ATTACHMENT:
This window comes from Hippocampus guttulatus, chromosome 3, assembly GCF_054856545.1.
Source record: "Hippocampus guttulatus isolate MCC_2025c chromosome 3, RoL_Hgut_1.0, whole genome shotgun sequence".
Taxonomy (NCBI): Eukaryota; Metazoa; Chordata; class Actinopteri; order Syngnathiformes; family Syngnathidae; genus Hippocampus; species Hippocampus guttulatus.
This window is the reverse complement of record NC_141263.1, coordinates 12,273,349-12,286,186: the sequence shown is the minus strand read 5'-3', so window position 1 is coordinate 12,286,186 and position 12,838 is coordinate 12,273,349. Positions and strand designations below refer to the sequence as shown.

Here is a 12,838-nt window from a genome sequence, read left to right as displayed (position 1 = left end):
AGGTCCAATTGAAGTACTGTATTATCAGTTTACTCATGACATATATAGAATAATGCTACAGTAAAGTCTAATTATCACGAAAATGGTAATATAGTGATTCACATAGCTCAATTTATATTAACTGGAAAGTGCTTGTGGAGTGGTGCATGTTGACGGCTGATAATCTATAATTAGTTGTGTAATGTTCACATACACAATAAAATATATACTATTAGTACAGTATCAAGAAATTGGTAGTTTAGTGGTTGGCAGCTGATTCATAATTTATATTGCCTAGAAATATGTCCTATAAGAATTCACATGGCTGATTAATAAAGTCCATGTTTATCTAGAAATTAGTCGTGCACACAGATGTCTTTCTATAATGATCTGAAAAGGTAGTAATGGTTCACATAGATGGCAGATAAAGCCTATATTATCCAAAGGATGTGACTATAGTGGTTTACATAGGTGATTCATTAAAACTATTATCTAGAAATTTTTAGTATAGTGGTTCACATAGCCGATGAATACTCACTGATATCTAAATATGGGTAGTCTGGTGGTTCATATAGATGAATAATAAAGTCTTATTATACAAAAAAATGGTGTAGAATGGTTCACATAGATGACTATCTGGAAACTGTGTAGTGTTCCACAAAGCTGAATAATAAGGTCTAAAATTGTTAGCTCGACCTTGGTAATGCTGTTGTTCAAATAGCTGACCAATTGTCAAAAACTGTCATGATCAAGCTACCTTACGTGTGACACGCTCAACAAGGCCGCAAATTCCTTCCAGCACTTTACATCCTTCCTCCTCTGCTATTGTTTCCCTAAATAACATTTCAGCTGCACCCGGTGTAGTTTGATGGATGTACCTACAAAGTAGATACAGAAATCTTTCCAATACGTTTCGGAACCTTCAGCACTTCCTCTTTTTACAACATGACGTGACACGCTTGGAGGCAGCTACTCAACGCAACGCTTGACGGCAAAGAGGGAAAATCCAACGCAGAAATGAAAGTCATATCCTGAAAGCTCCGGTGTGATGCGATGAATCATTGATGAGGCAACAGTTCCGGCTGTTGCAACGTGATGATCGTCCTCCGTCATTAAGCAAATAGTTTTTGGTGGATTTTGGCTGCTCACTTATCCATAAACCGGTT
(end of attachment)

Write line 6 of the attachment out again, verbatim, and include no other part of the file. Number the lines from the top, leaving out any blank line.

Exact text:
AGGTCCAATTGAAGTACTGTATTATCAGTTTACTCATGACATATATAGAATAATGCTACAGTAAAGTCTAATTATCACGAAAATGGTAATATAGTGATTCACATAGCTCAATTTATATTAACTGGAAAGTGCTTGTGGAGTGGTGCATGTTGACGGCTGATAATCTATAATTAGTTGTGTAATGTTCACATACACAATAAAATATATACTATTAGTACAGTATCAAGAAATTGGTAGTTTAGTGGTTGGCAGCTGATTCATAATTTATATTGCCTAGAAATATGTCCTATAAGAATTCACATGGCTGATTAATAAAGTCCATGTTTATCTAGAAATTAGTCGTGCACACAGATGTCTTTCTATAATGATCTGAAAAGGTAGTAATGGTTCACATAGATGGCAGATAAAGCCTATATTATCCAAAGGATGTGACTATAGTGGTTTACATAGGTGATTCATTAAAACTATTATCTAGAAATTTTTAGTATAGTGGTTCACATAGCCGATGAATACTCACTGATATCTAAATATGGGTAGTCTGGTGGTTCATATAGATGAATAATAAAGTCTTATTATACAAAAAAATGGTGTAGAATGGTTCACATAGATGACTATCTGGAAACTGTGTAGTGTTCCACAAAGCTGAATAATAAGGTCTAAAATTGTTAGCTCGACCTTGGTAATGCTGTTGTTCAAATAGCTGACCAATTGTCAAAAACTGTCATGATCAAGCTACCTTACGTGTGACACGCTCAACAAGGCCGCAAATTCCTTCCAGCACTTTACATCCTTCCTCCTCTGCTATTGTTTCCCTAAATAACATTTCAGCTGCACCCGGTGTAGTTTGATGGATGTACCTACAAAGTAGATACAGAAATCTTTCCAATACGTTTCGGAACCTTCAGCACTTCCTCTTTTTACAACATGACGTGACACGCTTGGAGGCAGCTACTCAACGCAACGCTTGACGGCAAAGAGGGAAAATCCAACGCAGAAATGAAAGTCATATCCTGAAAGCTCCGGTGTGATGCGATGAATCATTGATGAGGCAACAGTTCCGGCTGTTGCAACGTGATGATCGTCCTCCGTCATTAAGCAAATAGTTTTTGGTGGATTTTGGCTGCTCACTTATCCATAAACCGGTT